Fletcher Building Ltd (NZX & ASX: FBU) has alerted the market to $95 million of costs associated with its wide-ranging restructuring, and signalled the likelihood of further asset writedowns.
Despite the mounting costs - expected to be offset by asset sales and $30 M annual savings in overheads - Fletcher retained its full year guidance of delivering earnings before interest and tax (ebit) in a range of $680 M-$720 M.
The ebit is being kept separate from the restated estimated loss from Building + Interiors division of $660 M this financial year; which over two years is expected to amount to total $952 M.
At a conference in Sydney yesterday, Fletcher's new chief executive Ross Taylor said a decision had been made to focus Fletcher's portfolio by divesting its Formica and Roof Tile Group businesses, and focusing capital and capability within the New Zealand and Australian markets.
“While we don't expect these markets to experience the same levels of growth they have seen in recent times, we do expect them to remain stable. With only a 15% share of the New Zealand market and 1% in Australia, there's plenty of opportunity to deliver more from our existing operations,” Taylor said.
Divisional changes include all businesses in Australia coming under one division, newly created divisions of Concrete and Steel, and largely unchanged Residential, Construction and Distribution divisions.
Chief financial officer Bevan McKenzie reiterated the unchanged full year financial guidance, scheduled for release on August 22, saying only there “may be some slight changes.”
Fletcher recently completed raising $750 M and renegotiated its lending terms.
In NZ, Taylor said the focus would be growing core operations in building products and distribution, leveraging its strong positions in the concrete value chain and residential construction, and returning construction to sound operating performance.
That would be achieved by completing the outstanding Building + Interiors (B+I) projects within contractual provisions, and profitably growing Fletcher's infrastructure and roading businesses.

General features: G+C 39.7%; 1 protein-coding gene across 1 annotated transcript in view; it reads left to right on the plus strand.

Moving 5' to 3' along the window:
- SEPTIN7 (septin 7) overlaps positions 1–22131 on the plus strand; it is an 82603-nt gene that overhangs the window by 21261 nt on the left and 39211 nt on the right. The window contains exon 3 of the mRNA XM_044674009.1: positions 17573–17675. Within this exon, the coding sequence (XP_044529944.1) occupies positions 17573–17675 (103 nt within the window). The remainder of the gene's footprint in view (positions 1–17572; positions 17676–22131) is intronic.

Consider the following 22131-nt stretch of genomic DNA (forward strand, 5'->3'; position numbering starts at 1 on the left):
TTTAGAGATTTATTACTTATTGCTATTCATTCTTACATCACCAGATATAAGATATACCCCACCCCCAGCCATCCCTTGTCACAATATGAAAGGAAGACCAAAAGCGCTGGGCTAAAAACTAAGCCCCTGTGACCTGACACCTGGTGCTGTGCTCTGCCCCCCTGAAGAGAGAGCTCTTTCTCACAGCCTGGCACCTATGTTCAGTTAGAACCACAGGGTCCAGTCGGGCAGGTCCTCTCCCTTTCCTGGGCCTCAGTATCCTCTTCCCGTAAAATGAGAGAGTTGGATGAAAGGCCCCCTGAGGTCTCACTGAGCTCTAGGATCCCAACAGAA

He said an example was Fletcher's planned $15 M-$20 M investment in a new Auckland panelisation plant to deliver homes more efficiently for the supply-constrained market, within a year.
An Auckland site was yet to be found for the panelisation plant, which would boost Fletcher's annual output from 700 Auckland homes a year to more than 1,000, which could eventually see build timeframes cut from 22 weeks to nine weeks. Once proven, Taylor said that model could be taken into the Australian market.
In Australia, Taylor said Fletcher was targeting a significant improvement in the operating and financial performance of existing businesses, and in time, and expand its portfolio as had been done in New Zealand through targeted acquisitions.
He wanted to “recapture” lost market share from Australia in recent years.
In the conference call, Taylor was quizzed on the need for more offshore acquisitions, which had not always gone to plan.
He said Fletcher was not “going on a buying spree,” and would be disciplined, but noted there were opportunities out there, for “bolt-on, (earnings) accretive” companies for consideration.
Taylor declined to talk about individual B+I projects, citing commercial sensitivity. He did say of the 16 B+I contracts; most of which were taken on fixed price contracts, seven had been completed, five more would be by the end of the year and four would be completed next year, including the Auckland conference centre; which had one of the largest cost blowouts.
Similarly, he declined to talk specifics of the Formica and Roof Tile Group sale. Analysts earlier speculated the $700 M Formica asset values could potentially be in the $1.3 billion-$1.5 B range, if time were taken to sell Formica.
Fletcher has sworn off large commercial construction projects.
“We're comfortable to go after and bid for infrastructure projects,” Taylor said.
*Simon Hartley is senior business reporter and assistant chief reporter for the Otago Daily Times.